Mathematics Stack Exchange is a question and answer site for people studying math at any level and professionals in related fields. Join them; it only takes a minute:

Sign up
Here's how it works:
  1. Anybody can ask a question
  2. Anybody can answer
  3. The best answers are voted up and rise to the top

Consider two random variables $X \sim \operatorname{Binom}[(n,p)]$ and $Y\sim\operatorname{Poisson}[(\lambda)]$, where $\lambda = n p $. Let their respective CDFs be $F_X(k)$ and $F_Y(k)$, then I would like to show that

$$ F_Y(k) \leq F_X(k) $$

but I can't quite figure out how to. I'm not 100 % sure it's true but intuitively, it seems very much like that fatter tail of the Poisson distribution should make it true.

I thought about trying to show that $X' \sim \operatorname{Binom}[(n+1,p')]$, where $(n+1)p'=\lambda$, satisfies $F_{X'}(k) \leq F_X(k)$, but didn't get something out.

Any hints/answers appreciated!


share|cite|improve this question
In general, if you have two different distribution functions with the same mean then at some point the first cdf will be greater than the second and at another point the second cdf will be greater than the first. – Henry May 4 '11 at 21:41
up vote 3 down vote accepted

If you can't think how to prove something, a good first step is often to try and disprove it.

In this case, see if you can find an n and p for which your inequality fails.

For example, if n=10 and p=0.5 the cumulative distributions are:

k   Binom           Poisson
1   0.009765625     0.033689735
2   0.0537109375    0.1179140725
3   0.1708984375    0.2582879683
4   0.3759765625    0.4337553381
5   0.6220703125    0.6092227078
6   0.8271484375    0.755445516
7   0.9443359375    0.8598903789
8   0.98828125      0.9251684183
9   0.998046875     0.9614339957
10  0.9990234375    0.9795667844

The Poisson CDF > Binomial CDF at low k, so your proof is impossible.

In fact, you can disprove this algebraically too, at k=0:



You can show that the Poisson distribution is always greater than the Binomial at k=0.

Hope that helps.

share|cite|improve this answer
Thanks! I should have spotted the k=0 case immediately. – okintheory May 4 '11 at 20:36
Two cheers for your first sentence. – Byron Schmuland May 4 '11 at 21:45

Assume that the distribution of $X$ is Binomial $(n,p)$ and that the distribution of $Y$ is Poisson $\lambda$. Then $F_Y(0)=\mathrm{e}^{-\lambda}$ and $F_X(0)=(1-p)^n$. Since $1-p<\mathrm{e}^{-p}$ for every $p\ne0$, $(1-p)^n<\mathrm{e}^{-np}$, hence, for $\lambda=np$, $F_X(0)<F_Y(0)$, which means the assertion is wrong.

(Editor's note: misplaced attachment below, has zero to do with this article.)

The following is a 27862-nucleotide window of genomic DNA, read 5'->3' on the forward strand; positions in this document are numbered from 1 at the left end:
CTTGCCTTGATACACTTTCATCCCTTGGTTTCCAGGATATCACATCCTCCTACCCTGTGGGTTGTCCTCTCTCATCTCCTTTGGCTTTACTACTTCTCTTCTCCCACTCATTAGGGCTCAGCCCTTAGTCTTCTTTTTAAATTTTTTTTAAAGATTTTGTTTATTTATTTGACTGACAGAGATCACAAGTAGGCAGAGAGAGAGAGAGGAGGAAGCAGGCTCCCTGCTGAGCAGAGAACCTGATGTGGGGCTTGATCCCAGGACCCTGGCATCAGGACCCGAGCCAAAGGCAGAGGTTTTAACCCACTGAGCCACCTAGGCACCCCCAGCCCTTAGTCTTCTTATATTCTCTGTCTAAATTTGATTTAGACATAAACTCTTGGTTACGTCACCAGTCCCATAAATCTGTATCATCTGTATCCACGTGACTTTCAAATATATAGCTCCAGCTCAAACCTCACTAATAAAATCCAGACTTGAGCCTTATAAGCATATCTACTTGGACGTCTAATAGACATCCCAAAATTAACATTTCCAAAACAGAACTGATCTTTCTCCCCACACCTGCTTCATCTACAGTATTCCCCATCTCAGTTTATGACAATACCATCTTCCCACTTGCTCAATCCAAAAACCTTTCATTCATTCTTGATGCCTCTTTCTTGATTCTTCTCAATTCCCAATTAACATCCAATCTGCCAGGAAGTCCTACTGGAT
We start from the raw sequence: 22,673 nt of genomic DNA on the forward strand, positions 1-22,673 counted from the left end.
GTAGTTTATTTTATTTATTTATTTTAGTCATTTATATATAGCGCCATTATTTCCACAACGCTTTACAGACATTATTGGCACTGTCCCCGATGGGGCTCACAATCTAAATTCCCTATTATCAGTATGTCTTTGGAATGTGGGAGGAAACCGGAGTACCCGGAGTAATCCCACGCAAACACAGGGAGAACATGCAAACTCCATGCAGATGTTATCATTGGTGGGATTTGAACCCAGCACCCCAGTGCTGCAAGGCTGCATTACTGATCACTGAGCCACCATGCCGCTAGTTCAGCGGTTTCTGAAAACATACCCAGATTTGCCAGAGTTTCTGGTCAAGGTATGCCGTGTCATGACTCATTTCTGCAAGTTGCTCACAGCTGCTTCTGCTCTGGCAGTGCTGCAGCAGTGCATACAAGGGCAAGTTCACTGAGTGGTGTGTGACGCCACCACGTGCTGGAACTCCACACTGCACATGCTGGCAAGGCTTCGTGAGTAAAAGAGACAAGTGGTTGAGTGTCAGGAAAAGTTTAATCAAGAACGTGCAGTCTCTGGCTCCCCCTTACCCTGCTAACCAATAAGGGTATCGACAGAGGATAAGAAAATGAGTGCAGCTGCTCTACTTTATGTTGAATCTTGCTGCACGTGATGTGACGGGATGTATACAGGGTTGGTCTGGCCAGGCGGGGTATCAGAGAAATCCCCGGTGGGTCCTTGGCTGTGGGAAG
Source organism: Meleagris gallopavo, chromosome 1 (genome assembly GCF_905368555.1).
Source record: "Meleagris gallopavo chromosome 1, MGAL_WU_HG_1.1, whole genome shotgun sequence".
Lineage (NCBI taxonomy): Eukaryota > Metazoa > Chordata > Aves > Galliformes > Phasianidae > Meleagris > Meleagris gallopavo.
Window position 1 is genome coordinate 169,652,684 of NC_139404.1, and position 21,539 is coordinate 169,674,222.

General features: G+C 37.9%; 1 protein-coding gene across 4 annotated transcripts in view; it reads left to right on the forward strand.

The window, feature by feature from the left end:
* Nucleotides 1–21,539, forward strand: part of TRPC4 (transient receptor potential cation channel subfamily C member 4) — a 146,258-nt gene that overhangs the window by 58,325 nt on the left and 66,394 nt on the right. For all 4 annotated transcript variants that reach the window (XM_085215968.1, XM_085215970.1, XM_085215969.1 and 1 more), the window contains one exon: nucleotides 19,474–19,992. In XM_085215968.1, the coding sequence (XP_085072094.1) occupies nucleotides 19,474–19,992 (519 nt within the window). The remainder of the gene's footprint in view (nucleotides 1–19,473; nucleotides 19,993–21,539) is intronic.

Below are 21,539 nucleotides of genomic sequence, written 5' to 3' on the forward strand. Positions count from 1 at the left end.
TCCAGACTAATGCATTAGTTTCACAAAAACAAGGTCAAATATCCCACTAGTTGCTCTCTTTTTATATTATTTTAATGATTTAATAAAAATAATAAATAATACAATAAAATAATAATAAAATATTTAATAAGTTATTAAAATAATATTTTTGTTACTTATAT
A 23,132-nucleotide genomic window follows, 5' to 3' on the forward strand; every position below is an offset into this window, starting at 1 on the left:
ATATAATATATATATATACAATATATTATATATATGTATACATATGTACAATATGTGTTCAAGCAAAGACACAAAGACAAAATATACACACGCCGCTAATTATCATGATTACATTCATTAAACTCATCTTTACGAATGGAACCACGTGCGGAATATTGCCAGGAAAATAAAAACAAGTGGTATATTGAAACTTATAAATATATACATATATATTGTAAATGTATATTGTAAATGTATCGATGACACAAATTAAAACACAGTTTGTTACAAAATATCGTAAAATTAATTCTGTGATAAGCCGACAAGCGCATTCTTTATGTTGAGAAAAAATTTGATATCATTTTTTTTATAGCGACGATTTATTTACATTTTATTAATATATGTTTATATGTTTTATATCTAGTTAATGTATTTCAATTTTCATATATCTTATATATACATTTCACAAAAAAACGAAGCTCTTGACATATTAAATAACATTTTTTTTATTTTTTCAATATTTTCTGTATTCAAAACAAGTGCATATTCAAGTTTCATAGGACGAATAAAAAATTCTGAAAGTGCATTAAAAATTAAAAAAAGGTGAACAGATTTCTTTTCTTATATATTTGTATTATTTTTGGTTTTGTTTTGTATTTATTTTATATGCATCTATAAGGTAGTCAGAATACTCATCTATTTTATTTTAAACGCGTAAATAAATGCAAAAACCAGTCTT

Let us first consider the simple case $n=1$. That is, we assume that the distribution of $X$ is Binomial $(1,p)$ and that the distribution of $Y$ is Poisson $\lambda$, and we look for a value of $\lambda$ such that $F_Y(k)\leqslant F_X(k)$ for every $k$. We readily see that this inequality holds everywhere if and only if it holds at $k=0$ if and only if $\mathrm{e}^{-\lambda}\leqslant1-p$, that is for every $\lambda\geqslant\lambda_p$ with $$ \color{red}{\lambda_p=-\log(1-p)}. $$ This result has an almost sure version: assume that $Y$ is Poisson $\lambda_p$ and define $$ X=0\quad \mbox{if}\quad Y=0\quad\mbox{and}\quad X=1\quad \mbox{otherwise}. $$ Then $X$ is Bernoulli $(1,p)$ and $X\leqslant Y$ almost surely. Hence, for every $k$, $[X\leqslant k]\supset[Y\leqslant k]$, which implies $$ F_X(k)=P(X\leqslant k)\geqslant P(Y\leqslant k)=F_Y(k). $$ We can now go back to the general case. Let us introduce $n$ i.i.d. $Y_k$ with Poisson $\lambda_p$ distributions and $n$ i.i.d. $X_k$ with Binomial $(1,p)$ distributions, such that, for every $k$, $X_k\leqslant Y_k$ almost surely (to this end, one can use the construction provided above or any other one). Then $Y=Y_1+\cdots+Y_n$ has Poisson $n\lambda_p$ distribution, $X=X_1+\cdots+X_n$ has Binomial $(n,p)$ distribution, and $X\leqslant Y$ almost surely.

This proves that for every $X$ with Binomial $(n,p)$ distribution and for every $Y$ with Poisson $n\lambda_p$ distribution, $F_X(k)\geqslant F_Y(k)$ for every $k$. Hence the result the OP is interested in holds if one replaces $\lambda=np$ by $$ \color{red}{n\lambda_p=-n\log(1-p)}. $$ The comparison technique above is a simple case of the so-called coupling method. For more on this, see the book Lectures on the coupling method by Torgny Lindvall.

share|cite|improve this answer
Thanks, that's a clever trick. – okintheory Sep 29 '11 at 5:11

Your Answer


By posting your answer, you agree to the privacy policy and terms of service.

Not the answer you're looking for? Browse other questions tagged or ask your own question.